Microsoft Commerce Server provides an infrastructure for building e-commerce Web sites. Underlying this infrastructure, a set of inter-related SQL Server database tables have been defined using a schema that captures the needs of an e-commerce Web site. For example, there are database tables that store product information, and others that store information about the transactions that have been conducted. Other tables store information about online advertising campaigns and product specials that are currently being offered to draw additional business. Additionally, another set of database tables, known as the Data Warehouse, makes it easy to archive and analyze historical data.
Accessing and updating database tables directly, using SQL Server user interfaces or programming interfaces is possible, but unwieldy. The problem with using such interfaces directly is that the data exists as isolated bits and pieces, rather than a representation of information that is conceptually familiar to the business people who are working with it. Commerce Server solves this problem with its other fundamental characteristic: a set of user interfaces and programming interfaces designed specifically to access and manipulate the underlying data in terms that correspond to the concepts and processes of the business, not just e-commerce, but commerce in general.
The set of Commerce Server programming objects represents the first layer of functionality above the raw data. These objects provide access to the data in a controlled fashion that presents logical groups of data together, regardless of how they are stored in the database tables. These programming objects also serve to protect the data, ensuring that the data remains internally consistent when updated by users. A small set of catalog objects store information about the set of products or services that the Web site will offer for sale. There are objects used for storing information about users, called the profile objects. In total, there are several dozen objects that are used to represent the various types of information involved with selling products to customers. The latest version of Commerce Server, Commerce Server 2002, also includes versions of the Commerce Server objects that have been enhanced to work properly in the Microsoft.NET environment.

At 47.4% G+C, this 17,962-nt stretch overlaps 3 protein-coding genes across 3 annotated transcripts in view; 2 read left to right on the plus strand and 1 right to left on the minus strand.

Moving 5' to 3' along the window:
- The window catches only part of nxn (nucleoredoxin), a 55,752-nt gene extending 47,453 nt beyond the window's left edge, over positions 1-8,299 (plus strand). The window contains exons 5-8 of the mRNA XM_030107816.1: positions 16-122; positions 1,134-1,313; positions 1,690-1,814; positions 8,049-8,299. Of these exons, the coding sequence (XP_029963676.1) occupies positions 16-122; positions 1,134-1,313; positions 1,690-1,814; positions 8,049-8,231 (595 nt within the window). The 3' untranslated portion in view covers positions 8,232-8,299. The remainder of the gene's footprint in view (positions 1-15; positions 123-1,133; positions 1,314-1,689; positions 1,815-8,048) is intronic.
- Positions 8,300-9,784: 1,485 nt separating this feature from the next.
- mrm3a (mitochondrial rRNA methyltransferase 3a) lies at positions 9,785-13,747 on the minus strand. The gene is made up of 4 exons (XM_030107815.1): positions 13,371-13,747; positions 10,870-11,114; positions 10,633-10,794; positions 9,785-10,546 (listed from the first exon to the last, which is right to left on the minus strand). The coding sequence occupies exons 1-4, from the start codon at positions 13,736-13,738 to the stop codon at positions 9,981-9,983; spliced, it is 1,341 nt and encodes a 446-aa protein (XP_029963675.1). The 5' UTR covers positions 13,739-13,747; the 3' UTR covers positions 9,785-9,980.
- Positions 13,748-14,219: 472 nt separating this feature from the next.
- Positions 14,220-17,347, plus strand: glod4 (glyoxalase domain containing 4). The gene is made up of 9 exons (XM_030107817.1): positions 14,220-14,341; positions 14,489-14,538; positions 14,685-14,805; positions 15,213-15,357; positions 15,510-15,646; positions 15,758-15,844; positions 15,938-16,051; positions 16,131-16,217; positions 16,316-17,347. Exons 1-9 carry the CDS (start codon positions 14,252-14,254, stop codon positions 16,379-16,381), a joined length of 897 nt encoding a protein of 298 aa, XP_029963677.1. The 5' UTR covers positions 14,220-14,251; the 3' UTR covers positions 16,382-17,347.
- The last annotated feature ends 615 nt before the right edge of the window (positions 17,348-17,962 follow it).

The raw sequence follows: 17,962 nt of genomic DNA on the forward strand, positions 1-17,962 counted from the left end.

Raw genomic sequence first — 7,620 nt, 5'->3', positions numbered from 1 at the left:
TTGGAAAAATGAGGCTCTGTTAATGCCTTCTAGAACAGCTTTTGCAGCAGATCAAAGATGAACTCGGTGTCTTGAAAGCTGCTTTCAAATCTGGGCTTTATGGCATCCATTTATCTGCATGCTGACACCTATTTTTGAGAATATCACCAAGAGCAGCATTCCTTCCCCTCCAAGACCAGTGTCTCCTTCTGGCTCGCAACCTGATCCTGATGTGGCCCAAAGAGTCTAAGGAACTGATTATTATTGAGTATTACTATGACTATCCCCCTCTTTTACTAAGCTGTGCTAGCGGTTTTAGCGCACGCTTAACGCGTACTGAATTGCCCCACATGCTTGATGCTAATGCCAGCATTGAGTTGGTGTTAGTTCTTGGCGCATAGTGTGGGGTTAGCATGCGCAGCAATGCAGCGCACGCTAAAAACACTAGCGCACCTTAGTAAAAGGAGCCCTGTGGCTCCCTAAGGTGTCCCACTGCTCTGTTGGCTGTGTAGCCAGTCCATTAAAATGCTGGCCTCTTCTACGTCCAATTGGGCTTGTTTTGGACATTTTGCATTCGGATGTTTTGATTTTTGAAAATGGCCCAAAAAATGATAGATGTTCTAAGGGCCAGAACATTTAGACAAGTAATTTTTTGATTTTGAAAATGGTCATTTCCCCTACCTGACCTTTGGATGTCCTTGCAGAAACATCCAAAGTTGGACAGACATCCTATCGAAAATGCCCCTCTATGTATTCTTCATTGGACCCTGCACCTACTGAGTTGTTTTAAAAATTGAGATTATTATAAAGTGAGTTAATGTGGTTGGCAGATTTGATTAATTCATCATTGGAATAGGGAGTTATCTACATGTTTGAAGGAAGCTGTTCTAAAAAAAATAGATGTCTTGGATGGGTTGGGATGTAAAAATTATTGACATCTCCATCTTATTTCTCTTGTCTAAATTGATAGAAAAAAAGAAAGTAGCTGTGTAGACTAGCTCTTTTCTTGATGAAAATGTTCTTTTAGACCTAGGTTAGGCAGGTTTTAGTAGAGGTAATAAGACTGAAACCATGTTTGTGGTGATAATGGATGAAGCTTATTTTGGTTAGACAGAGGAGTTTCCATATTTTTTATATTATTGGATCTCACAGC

The Commerce Server objects are used by two different types of clients. One type of client is provided ready-to-use and consists of several different user applications that Commerce Server provides. These user applications extend the Commerce Server objects to convey the needs of the business user into the underlying data. The Commerce Server user applications include Commerce Server Business Desk, Commerce Server Manager, and the Site Packager. The other type of client used by Commerce Server objects consists of the retail Web sites that Commerce Server makes possible.
Commerce Server provides several sophisticated sample Web sites that serve as a reasonable starting point for the development of many Web sites. Other sites might have requirements better served by a different design that must be written from scratch. All of these Web sites use Commerce Server objects to retrieve the data that, when formatted and displayed, constitutes much of the Web site content. Commerc Server's design recognizes that different Web sites need to use different sets of Commerce Server objects, each according to its needs.